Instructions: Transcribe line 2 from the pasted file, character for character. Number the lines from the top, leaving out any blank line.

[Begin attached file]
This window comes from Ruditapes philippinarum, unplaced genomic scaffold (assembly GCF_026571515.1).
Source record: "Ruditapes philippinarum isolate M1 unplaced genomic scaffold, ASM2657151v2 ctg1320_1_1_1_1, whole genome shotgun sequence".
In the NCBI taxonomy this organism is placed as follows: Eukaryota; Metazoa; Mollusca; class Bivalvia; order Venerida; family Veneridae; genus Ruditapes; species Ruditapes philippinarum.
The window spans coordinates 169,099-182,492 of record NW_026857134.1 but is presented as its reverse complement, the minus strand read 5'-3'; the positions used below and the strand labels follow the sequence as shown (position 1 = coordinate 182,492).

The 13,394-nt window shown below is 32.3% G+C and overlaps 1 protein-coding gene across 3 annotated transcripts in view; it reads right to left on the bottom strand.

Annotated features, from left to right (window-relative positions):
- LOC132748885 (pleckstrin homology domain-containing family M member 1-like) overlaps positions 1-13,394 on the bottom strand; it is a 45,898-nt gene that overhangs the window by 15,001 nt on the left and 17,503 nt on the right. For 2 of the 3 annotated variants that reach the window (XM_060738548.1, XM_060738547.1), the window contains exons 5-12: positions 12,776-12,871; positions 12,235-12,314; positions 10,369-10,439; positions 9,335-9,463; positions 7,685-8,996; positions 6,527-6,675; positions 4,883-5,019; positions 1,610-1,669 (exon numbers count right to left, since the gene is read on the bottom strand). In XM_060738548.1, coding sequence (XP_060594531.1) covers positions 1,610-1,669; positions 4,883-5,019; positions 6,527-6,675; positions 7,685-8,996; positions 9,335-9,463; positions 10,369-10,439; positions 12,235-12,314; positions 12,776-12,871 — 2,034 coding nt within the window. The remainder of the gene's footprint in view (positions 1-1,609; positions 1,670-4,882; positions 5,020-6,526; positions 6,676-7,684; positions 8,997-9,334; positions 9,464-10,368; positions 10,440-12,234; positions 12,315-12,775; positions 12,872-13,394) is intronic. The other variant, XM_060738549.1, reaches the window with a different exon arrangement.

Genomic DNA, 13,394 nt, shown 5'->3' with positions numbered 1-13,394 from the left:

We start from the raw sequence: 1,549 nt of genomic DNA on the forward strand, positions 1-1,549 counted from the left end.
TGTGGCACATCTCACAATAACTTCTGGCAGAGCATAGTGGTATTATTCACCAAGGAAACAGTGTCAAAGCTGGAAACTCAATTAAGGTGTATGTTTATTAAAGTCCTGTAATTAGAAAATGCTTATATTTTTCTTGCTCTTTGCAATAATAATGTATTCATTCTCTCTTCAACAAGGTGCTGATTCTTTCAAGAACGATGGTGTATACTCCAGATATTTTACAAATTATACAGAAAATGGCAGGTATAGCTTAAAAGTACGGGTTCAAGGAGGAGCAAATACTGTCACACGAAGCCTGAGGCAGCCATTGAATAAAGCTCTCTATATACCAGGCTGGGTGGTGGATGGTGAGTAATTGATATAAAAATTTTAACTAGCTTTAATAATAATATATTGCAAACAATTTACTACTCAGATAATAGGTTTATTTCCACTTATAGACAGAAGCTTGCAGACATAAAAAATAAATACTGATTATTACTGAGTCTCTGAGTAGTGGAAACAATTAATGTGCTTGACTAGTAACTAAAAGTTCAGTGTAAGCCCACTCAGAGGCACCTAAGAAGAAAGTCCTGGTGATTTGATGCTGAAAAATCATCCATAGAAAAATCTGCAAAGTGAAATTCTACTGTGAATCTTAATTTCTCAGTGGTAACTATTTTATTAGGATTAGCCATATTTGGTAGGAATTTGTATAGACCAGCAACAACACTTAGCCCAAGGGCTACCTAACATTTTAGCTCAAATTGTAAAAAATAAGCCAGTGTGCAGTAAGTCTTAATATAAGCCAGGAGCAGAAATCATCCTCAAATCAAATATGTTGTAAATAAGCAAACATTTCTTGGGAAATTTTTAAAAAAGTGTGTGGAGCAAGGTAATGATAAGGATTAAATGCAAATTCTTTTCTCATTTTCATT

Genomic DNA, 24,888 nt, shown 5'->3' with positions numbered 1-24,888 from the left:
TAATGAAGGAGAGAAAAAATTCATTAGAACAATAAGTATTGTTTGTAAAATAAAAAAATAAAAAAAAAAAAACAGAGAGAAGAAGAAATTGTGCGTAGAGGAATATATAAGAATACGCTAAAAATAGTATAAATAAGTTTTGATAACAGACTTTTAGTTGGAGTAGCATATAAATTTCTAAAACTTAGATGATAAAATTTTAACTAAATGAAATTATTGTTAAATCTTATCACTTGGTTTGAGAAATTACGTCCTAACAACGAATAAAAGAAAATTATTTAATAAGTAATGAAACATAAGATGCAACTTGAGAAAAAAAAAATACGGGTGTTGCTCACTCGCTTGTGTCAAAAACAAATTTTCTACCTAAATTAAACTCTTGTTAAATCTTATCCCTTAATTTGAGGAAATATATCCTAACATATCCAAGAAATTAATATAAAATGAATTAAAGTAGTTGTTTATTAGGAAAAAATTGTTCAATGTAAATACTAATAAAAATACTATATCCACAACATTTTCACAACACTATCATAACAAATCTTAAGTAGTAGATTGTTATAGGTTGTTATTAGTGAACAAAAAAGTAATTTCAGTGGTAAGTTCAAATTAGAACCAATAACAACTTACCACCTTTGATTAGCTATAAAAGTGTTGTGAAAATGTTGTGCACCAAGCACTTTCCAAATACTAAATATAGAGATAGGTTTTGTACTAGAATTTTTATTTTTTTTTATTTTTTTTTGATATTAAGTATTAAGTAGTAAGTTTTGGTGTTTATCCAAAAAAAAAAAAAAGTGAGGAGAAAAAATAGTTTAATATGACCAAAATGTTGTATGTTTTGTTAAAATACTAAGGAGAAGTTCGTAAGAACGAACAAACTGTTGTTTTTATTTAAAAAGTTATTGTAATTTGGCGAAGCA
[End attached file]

Source record: "Ruditapes philippinarum isolate M1 unplaced genomic scaffold, ASM2657151v2 ctg1320_1_1_1_1, whole genome shotgun sequence".